The BSA's National Council has authorized local councils to grant exemptions to individual Scouts, on a case-by-case basis, from the Second Class and First Class swimming requirements.  Exemptions are based solely on the distance a Scout has to travel to a safe swimming location in order to complete the requirements.  If the council Scout Executive and the council Advancement Committee determine that the distance is "prohibitively far," then the council may grant an exemption and specify an alternate requirement.

This exemption was created for "geographically large or predominately rural councils." Since the Great Trail Council is neither geographically large nor predominately rural, it is unlikely that this exemption will be granted to Scouts in this council.

This exemption became effective on 1 August 2017.  The update to the rank requirements is a footnote added to the Second Class and First Class swimming requirements.  To see the text of the footnote, use this link to open the "Boy Scouts" page and then follow the "Advancement and Awards" link.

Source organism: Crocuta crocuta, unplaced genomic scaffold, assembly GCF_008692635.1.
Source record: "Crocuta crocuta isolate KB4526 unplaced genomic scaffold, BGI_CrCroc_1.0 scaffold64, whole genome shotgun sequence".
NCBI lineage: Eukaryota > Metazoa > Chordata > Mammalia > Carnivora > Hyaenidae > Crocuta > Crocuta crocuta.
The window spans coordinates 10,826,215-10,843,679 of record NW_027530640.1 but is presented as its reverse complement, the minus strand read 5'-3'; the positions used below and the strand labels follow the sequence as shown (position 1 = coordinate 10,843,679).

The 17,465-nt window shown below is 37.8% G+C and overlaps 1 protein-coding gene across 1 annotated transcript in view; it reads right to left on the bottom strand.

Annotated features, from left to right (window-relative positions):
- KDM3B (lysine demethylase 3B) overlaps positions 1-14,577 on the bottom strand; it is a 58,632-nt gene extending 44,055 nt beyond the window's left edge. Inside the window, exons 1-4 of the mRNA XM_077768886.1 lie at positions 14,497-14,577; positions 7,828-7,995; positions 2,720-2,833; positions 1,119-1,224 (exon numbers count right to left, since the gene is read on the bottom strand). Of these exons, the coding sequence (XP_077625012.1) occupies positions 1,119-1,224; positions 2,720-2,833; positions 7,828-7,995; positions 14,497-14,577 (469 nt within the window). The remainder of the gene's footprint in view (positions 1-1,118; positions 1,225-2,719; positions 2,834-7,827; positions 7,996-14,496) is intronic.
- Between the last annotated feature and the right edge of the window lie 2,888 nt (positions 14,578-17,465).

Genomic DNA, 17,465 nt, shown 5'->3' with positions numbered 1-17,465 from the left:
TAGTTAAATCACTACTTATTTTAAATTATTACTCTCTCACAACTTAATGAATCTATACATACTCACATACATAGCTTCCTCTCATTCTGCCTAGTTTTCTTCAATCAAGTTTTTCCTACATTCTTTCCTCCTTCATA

IMPORTANT:  This exemption cannot be used to avoid the swimming requirements.  It is not intended for Scouts having difficulty learning to swim or meeting the swimming requirements.

You can learn more about this exemption in this blog post on ScoutingMagazine.org.


Overnight Camping Requirements for Second Class and First Class Changed

On 1 August 2017, the number of overnight campouts required to earn Second Class and First Class ranks changed.  The numbers have been reduced to those required in 2015:  two (2) overnight campouts for Second Class and three (3) overnight campouts for First Class.

The number of "troop/patrol activities" required for each rank remains the same:  five (5) for Second Class and ten (10) for First Class.  A new category, "outdoor activities," has been added.  Overnight camping is now included in outdoor activities.

Here's how the activity arithmetic has changed.  For Second Class, instead of three (3) overnight campouts, three (3) outdoor activities are now required and at least two (2) of these activities must include overnight campouts.  For First Class, instead of six (6) overnight campouts, six (6) outdoor activities are now required and at least three (3) of these activities must include overnight campouts.